Saturday, June 13, 2015

The Power to Say No

"Genuine surprise started to over come me. I was skinny. Like healthy skinny. My arms weren't that big at all and my stomach actually was thin, it didn't hang over my pants at where did this self loathing come from?"

It has been over 10 years since this whole process began and I still can't answer why I struggle with this body image problem. And I am okay with that. To me the 'not knowing why' is not nearly as important as the 'what am I going to do about it'? 

But let me not get ahead of myself. 
There is more to the personal reason for me moving to Washington...

The Next Part.

...After the mental realization that I was actually in decent shape and shouldn't beat myself up about my body image I enjoyed about 2 years of freedom from stress and worry. I worked out regularly, ate relatively healthy, and stayed active. Then I went through a really hard break-up (a story for a different place and time) and moved to take a new job in a small town. A beautiful country town set at the bottom of the Finger Lakes with some of the most glorious autumns I have ever experienced. The people were great and my new job was wonderful. But the break up left me depressed.

This move to the small town was one of the best and hardest things to ever happen to my life. My time there was basically like pulling back all my layers of thick skin and getting to some root issues in my life. One of the issues that quickly came to light was my "stressing eating" habit. Since this beautiful small town had one big flaw - there are literally more fast food places to eat than restaurants - the light on my bad habit flooded down very brightly. It was easier/cheaper to get some chicken nuggets & fries than it was a salad and veggies.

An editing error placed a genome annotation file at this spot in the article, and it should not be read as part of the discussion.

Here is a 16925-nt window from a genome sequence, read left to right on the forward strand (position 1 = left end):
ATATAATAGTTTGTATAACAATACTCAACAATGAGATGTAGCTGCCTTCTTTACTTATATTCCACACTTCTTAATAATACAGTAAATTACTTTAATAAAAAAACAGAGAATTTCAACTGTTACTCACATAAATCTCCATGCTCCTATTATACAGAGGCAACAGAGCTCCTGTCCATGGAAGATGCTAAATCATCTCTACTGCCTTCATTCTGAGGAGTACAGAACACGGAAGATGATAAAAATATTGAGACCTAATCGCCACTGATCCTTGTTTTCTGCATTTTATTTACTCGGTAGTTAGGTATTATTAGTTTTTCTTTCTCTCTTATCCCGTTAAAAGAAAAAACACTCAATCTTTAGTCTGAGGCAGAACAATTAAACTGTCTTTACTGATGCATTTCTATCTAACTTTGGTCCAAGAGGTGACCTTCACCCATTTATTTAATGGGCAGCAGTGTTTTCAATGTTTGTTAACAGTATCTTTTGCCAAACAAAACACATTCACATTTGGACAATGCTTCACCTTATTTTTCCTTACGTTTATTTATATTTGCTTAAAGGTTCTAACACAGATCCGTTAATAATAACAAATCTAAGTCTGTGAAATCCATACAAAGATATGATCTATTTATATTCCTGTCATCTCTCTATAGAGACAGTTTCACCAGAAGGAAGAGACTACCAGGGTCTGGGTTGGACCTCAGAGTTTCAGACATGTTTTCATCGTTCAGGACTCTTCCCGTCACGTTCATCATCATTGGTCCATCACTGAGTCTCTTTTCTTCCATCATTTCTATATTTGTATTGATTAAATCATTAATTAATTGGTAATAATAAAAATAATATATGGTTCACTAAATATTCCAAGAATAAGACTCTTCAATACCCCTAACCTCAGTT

Excuses and Reasons.
I had to drive past at least 3 fast food places on my way home from work, every day. My excuses for why I stopped by frequently to fast food varied from "i hate cooking for one", "it's been a long day/week I deserve it" "I can't afford much else" "it's fast" and the list goes on and on. The problem was that they were all excuses; excuses that I was completely happy pretending were valid. 

Mix these excuses with legitimate reasons for having a hard time eating healthy (being on the road often, working dinner concerts with the most incredible food, and always being at parties with friends that were focused on good people with good food) and my body image issues came tumbling back. My image issues came back in a totally different form this time - I no longer silently compared myself to women around me. Now I was complacently accepting that I was heading towards becoming overweight. I easily got annoyed at people doing the latest food craze or diet. I unashamedly ate whatever I wanted whenever I wanted. 

At first glance this didn't seem like a body image issue but an eating issue. So I had to start looking at why I was eating so much, so poorly. I would be lying if I denied that part of it was just honestly the environment around me. It is was genuinely hard to create healthy eating habits there. It was not convenient to eat good foods often and work out regularly. The other part was I stopped caring about my body. I was so unhappy with my arms, legs, stomach, and now calves that I went into denial about how bad I was letting things get. The "if I can't beat them join them" mentality clicked in. It was easier to embrace eating whatever I wanted and being overweight than admitting how much I disliked my body and working really hard to get it into a shape I didn't think was still good enough.  
First week in small town life
Photo Credit to Family Life

30 Pounds Later.
With the first year in this small town I gained 15lbs; when I left small town life I had gained at least 30lbs. 
 In 4 short years. 

30 lbs later - making my way to WA